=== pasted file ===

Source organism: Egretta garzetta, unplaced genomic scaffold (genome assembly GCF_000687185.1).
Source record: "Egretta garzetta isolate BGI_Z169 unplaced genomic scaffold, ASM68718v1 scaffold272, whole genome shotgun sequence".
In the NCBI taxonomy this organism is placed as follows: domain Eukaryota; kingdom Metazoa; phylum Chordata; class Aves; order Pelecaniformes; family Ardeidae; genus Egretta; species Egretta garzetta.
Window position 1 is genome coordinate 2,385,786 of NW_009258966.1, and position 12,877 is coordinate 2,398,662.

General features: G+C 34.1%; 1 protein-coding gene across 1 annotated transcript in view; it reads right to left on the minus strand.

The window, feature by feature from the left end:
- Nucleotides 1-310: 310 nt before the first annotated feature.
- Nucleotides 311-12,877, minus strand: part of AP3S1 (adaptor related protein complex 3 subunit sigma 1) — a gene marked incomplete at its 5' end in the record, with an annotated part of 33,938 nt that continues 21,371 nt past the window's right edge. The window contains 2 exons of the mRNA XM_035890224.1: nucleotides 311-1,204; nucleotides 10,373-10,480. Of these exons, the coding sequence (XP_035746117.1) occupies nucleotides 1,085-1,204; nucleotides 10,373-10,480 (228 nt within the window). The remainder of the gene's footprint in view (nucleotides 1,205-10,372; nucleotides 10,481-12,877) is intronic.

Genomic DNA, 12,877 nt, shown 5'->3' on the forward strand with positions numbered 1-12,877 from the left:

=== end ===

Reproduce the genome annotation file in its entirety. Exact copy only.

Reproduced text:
Source organism: Egretta garzetta, unplaced genomic scaffold (genome assembly GCF_000687185.1).
Source record: "Egretta garzetta isolate BGI_Z169 unplaced genomic scaffold, ASM68718v1 scaffold272, whole genome shotgun sequence".
In the NCBI taxonomy this organism is placed as follows: domain Eukaryota; kingdom Metazoa; phylum Chordata; class Aves; order Pelecaniformes; family Ardeidae; genus Egretta; species Egretta garzetta.
Window position 1 is genome coordinate 2,385,786 of NW_009258966.1, and position 12,877 is coordinate 2,398,662.

General features: G+C 34.1%; 1 protein-coding gene across 1 annotated transcript in view; it reads right to left on the minus strand.

The window, feature by feature from the left end:
- Nucleotides 1-310: 310 nt before the first annotated feature.
- Nucleotides 311-12,877, minus strand: part of AP3S1 (adaptor related protein complex 3 subunit sigma 1) — a gene marked incomplete at its 5' end in the record, with an annotated part of 33,938 nt that continues 21,371 nt past the window's right edge. The window contains 2 exons of the mRNA XM_035890224.1: nucleotides 311-1,204; nucleotides 10,373-10,480. Of these exons, the coding sequence (XP_035746117.1) occupies nucleotides 1,085-1,204; nucleotides 10,373-10,480 (228 nt within the window). The remainder of the gene's footprint in view (nucleotides 1,205-10,372; nucleotides 10,481-12,877) is intronic.

Genomic DNA, 12,877 nt, shown 5'->3' on the forward strand with positions numbered 1-12,877 from the left: